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  1. University of Illinois School of Veterinary Medicine Wildlife Clinic

    Contributor(s):: Maci Oelschlager

    This semester, I was given the opportunity to be an undergraduate volunteer at the University of Illinois, School of Veterinary Medicine’s Wildlife Medical Clinic. I learned a lot by volunteering at the Wildlife clinic as well as gained a lot of hands on experience. Volunteering...

  2. Extinction Risk and Conservation of the World's Sharks and Rays

    Contributor(s):: Nicholas K. Dulvy, Sarah L. Fowler, John A. Musick, Rachel D. Cavanagh, Peter M. Kyne, Lucy R. Harrison, John K. Carlson, Lindsay N.K. Davidson, Sonja V. Fordham, Malcolm P. Francis, Caroline M. Pollock, Colin A. Simpfendorfer, George H. Burgess, Kent E. Carpenter, Leonard J.V. Compagno, David A. Ebert, Claudine Gibson, Michelle R. Heupel, Suzanne R. Livingstone, Jonnell C. Sanciangco, John D. Stevens, Sarah Valenti, William T. White

    The rapid expansion of human activities threatens ocean-wide biodiversity. Numerous marine animal populations have declined, yet it remains unclear whether these trends are symptomatic of a chronic accumulation of global marine extinction risk. We present the first systematic analysis of threat...

  3. Effects of Ocean Recreational Users on Bottlenose Dolphins (Tursiops truncatus) in the Santa Monica Bay, California

    Contributor(s):: Amber D. Fandel, Maddalena Bearzi, Taylor C. Cook

    Coastal bottlenose dolphins (Tursiops truncatus) have been observed in proximity to swimmers, kayakers, stand-up paddle boarders and surfers along near-shore corridors in the Santa Monica Bay, California. From 1997 to 2012, a total of 220 coastal boat-based focal follows of dolphin schools were...

  4. A Hypothetical Engagement: GATT Article XX(a) and Indonesia's FATWA Against Trade in Endangered Species

    Contributor(s):: Lisa M. Meissner

    The greatest recognized threat facing biodiversity conservation today is habitat destruction. Other threats include but are not limited to global climate change, encroachment, illegal wildlife trafficking, and overexploitation through intensive agricultural and commercial uses. Although wildlife...

  5. Exemption Process under the Endangered Species Act: How the God Squad Works and Why

    Contributor(s):: des Rosiers

    Suppose the long-snouted ferret, native to the state of Jefferson, is nearing extinction. This species of ferret lives in the high plains region and can only survive in this environment. Only 1,000 breeding adults survive. Suppose further that the high plains of Jefferson are...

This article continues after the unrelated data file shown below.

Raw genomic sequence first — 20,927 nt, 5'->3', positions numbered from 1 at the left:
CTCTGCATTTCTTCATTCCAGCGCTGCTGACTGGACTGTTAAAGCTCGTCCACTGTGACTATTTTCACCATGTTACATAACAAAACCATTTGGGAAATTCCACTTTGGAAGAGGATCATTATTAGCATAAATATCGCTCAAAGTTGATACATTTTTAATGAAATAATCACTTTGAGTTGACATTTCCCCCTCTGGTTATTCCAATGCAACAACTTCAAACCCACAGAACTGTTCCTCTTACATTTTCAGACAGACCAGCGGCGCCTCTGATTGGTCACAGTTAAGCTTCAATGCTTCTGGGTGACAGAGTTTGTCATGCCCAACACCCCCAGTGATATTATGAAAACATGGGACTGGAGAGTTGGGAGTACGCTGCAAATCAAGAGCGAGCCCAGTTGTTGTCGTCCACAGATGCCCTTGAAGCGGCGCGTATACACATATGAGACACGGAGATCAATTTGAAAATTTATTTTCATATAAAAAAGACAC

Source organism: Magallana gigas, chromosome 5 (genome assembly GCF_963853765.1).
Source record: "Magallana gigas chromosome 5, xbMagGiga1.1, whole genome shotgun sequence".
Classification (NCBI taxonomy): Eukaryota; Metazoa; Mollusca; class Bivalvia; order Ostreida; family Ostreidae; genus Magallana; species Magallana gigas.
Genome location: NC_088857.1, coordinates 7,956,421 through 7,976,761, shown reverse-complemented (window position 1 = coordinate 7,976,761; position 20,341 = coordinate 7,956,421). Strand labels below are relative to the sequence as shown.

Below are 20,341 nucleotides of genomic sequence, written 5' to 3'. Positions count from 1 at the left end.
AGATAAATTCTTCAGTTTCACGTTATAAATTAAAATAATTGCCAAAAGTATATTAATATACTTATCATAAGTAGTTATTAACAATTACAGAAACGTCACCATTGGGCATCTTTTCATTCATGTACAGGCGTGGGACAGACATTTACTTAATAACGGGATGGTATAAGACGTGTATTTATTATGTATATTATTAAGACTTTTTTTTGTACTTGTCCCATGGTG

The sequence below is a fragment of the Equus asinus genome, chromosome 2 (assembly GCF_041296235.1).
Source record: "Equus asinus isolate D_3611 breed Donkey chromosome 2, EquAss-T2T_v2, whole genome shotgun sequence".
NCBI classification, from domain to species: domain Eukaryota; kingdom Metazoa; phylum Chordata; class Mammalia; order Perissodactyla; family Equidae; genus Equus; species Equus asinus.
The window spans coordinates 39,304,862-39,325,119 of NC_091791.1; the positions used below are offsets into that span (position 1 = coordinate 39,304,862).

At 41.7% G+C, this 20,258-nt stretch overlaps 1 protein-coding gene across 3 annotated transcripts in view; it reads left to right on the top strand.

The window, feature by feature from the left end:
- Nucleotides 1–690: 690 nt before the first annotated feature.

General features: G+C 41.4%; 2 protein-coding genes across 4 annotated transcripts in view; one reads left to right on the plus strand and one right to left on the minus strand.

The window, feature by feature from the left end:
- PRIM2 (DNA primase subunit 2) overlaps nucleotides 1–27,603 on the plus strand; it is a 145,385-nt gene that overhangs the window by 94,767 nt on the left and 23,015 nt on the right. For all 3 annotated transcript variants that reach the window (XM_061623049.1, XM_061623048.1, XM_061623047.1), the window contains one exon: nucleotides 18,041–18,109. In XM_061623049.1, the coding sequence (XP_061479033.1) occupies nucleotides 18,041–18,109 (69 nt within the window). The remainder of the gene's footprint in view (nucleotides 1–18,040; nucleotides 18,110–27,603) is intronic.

6. The Role of Hybridization and the United States Fish and Wildlife Service Biologists' Discretion in the Implementation of the Endangered Species Act

    Contributor(s):: Jennifer F. Lind-riehl

    The Endangered Species Act (ESA) requires that the “best available scientific and commercial data” be used to enable the protection of critically imperiled species from extinction and preserve biodiversity. However, the ESA does not provide specific guidance on how to apply this...

  7. The Risk of Extinction: A Risk Analysis of the Endangered Species Act as Compared to CITES

    Contributor(s):: David Favre

    Life for any individual is a series of risk assessments. The continued existence of a particular species depends on the sum total of the risks or rewards realized by the actions of each individual member plus the sum total of the risks or rewards imposed upon that species by...

  8. The African Elephant and The United States' Effect on The Survival of The Species

    Contributor(s):: Laurel Mcneill

    Initially, this paper will explore the major conditions affecting African elephant populations, the deleterious relationship between these animals and humans, and what is necessary to strike a balance for successful coexistence. The focus will then move towards an examination of the federal...

  9. Inmate experiences in wildlife rehabilitation

    Contributor(s):: Sorensen, Jill Kathleen

  10. Saving Animals, Saving the Future: John Linehan at TEDxYouth@BeaconStreet

    Contributor(s):: John Linehan

    The planet is losing species at alarming rates, and we must act now if we want to save those that teeter on the brink of extinction. From honeybees to rhinos, John Linehan, President and CEO of Zoo New England, has dedicated more than 30 years to protecting wildlife and educating people of all...